PATERSON, N.J., May 8, 2019 /PRNewswire/ -- Fifty-three years ago, one of the most famous triple murder cases of the 1960's was splashed across the headlines – the trial of Rubin "Hurricane" Carter, a professional middleweight boxer, and his friend John Artis for the Lafayette Grill murders.
In the early morning of June 17, 1966, Carter and Artis were in the Lafayette Grill in Paterson, New Jersey, when three people were shot and killed. Another man, who was shot through the head, miraculously survived. The state contended that after a night of heavy drinking, Carter and Artis committed these crimes as racial revenge for another tavern killing of a black man by a white assailant earlier that night.
Amid swirling controversy and accusations of racism, newspapers clamored for the immediate pardon of the defendants. Bob Dylan wrote a song proclaiming their innocence, and Muhammad Ali protested for their freedom. So convincing was the roar outside of the courtroom that a governor almost pardoned Carter and Artis without a further trial.
Now, revealed for the first time, is Lead Detective Chief Vincent De Simone Jr.'s account of the investigation. Media Meddlers (Hybrid Global Publishing) is more than a story of a murder case. It is a story of how celebrities and the media tried to sway public opinion on behalf of two convicted killers. It shares the never before published words of De Simone who lived with the case and the ramifications of the case until his death in 1979.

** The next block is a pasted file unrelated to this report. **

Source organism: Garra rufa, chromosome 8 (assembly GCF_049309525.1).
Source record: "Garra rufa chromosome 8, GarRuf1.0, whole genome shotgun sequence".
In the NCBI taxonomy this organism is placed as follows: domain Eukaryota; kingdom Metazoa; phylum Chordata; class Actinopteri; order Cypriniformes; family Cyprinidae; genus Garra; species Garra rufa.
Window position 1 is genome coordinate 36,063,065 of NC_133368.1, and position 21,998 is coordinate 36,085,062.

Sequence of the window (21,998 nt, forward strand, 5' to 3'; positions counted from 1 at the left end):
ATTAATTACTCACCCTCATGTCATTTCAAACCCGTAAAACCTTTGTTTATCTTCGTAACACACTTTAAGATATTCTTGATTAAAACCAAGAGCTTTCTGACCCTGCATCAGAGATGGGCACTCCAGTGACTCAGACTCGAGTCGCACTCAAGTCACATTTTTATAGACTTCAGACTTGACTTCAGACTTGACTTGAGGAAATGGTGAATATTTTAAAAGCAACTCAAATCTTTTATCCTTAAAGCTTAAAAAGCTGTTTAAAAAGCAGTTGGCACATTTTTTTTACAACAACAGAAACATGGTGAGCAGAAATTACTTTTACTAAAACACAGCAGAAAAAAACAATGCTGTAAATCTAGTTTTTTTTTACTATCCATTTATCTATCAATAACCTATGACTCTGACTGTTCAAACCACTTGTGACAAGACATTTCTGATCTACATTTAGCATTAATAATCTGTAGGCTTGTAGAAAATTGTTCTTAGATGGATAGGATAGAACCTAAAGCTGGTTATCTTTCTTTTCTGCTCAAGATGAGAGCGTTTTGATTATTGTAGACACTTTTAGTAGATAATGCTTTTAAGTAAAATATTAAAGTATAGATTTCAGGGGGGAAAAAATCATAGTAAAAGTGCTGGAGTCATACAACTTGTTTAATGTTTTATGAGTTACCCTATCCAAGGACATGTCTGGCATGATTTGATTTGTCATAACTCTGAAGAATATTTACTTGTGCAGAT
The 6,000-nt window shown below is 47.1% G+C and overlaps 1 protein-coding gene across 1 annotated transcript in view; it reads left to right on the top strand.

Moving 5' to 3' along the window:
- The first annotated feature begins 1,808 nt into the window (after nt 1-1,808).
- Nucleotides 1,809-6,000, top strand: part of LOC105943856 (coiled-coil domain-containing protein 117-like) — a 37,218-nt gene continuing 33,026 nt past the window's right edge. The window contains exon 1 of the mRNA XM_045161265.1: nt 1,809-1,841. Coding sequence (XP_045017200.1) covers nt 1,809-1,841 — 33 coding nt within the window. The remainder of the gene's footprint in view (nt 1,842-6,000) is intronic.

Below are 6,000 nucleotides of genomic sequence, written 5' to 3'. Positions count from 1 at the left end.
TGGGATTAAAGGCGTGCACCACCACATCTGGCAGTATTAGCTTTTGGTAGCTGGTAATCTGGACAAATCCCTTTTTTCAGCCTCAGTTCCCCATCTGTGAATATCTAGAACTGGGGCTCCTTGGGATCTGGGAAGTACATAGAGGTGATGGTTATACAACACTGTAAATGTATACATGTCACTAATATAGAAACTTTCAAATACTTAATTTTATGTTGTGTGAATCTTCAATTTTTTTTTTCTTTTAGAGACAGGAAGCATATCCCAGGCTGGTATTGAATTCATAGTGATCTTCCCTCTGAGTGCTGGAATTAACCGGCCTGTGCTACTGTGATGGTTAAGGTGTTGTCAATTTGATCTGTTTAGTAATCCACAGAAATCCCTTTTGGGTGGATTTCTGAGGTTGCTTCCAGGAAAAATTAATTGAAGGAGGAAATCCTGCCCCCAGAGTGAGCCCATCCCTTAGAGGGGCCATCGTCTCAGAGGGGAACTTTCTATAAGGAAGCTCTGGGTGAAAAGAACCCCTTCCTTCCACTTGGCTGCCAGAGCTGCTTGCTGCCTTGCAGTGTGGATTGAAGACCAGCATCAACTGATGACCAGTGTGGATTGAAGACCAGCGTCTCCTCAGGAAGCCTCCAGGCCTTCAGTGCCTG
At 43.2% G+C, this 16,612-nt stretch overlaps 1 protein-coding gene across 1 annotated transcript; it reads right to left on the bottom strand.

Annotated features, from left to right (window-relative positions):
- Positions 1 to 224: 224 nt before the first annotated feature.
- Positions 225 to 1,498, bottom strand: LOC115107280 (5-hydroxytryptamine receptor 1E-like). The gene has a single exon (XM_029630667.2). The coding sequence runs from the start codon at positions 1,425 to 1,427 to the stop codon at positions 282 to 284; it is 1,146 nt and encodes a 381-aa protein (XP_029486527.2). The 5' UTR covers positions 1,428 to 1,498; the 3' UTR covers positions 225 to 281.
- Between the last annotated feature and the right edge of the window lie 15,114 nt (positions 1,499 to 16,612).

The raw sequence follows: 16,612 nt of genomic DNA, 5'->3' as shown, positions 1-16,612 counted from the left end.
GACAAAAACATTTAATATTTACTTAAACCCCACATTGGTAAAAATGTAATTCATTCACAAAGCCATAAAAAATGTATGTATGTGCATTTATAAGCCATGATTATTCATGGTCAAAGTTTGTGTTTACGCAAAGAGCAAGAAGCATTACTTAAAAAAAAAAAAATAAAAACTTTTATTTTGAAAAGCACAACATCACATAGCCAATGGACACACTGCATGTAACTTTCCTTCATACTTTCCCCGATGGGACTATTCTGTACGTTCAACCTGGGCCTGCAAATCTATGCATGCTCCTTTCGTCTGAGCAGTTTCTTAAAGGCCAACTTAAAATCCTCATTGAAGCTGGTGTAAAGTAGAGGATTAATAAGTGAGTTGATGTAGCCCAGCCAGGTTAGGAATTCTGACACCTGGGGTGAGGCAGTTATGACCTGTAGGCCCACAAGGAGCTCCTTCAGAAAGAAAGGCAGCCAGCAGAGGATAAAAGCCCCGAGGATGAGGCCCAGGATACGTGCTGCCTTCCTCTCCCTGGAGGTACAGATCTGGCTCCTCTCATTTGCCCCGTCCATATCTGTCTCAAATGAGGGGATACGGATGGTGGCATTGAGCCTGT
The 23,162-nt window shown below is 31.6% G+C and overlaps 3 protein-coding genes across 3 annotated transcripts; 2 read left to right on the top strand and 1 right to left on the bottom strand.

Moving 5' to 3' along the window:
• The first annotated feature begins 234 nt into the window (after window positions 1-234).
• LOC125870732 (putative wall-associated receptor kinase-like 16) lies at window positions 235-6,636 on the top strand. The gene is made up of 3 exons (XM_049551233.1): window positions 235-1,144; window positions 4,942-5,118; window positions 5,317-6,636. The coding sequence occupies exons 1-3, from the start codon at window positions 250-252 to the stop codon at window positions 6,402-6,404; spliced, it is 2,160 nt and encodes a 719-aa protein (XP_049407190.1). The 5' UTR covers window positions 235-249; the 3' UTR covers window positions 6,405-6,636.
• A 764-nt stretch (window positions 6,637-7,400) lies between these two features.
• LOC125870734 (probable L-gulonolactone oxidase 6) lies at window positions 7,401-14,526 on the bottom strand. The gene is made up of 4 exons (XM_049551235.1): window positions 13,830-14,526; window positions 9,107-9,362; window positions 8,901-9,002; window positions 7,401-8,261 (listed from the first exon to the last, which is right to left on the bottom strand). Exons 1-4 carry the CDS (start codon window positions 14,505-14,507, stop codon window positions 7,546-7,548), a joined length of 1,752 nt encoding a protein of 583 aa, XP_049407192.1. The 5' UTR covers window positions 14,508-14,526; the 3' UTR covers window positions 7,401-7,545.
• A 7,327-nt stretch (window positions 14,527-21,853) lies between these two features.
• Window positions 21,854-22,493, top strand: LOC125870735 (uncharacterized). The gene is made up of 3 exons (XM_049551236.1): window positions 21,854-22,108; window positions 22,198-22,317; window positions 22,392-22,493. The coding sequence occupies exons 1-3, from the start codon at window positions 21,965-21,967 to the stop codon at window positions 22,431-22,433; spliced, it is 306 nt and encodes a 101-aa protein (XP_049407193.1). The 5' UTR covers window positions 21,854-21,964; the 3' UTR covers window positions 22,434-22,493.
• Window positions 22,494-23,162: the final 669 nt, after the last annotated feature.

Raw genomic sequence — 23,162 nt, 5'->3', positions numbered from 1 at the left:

In Media Meddlers, Chief De Simone explains why he became convinced that Carter was the killer. De Simone and his fellow officers were vilified as corrupt, racist cops, and because of laws that forbid detectives to speak about a case while it's still in litigation, he was not able to respond publicly to the accusations. This book, which was brought to light by his son James De Simone, is Chief De Simone's opportunity to tell what really happened.
Vincent J. De Simone Jr. served Passaic County, N.J. for thirty-two years, starting as a patrolman in 1947. Prior to being appointed Lieutenant in charge of the homicide squad in 1961, he was a Passaic County detective. Chief De Simone received a Purple Heart for his service in World War II, after being seriously wounded by a sniper's bullet in Germany.
SOURCE James De Simone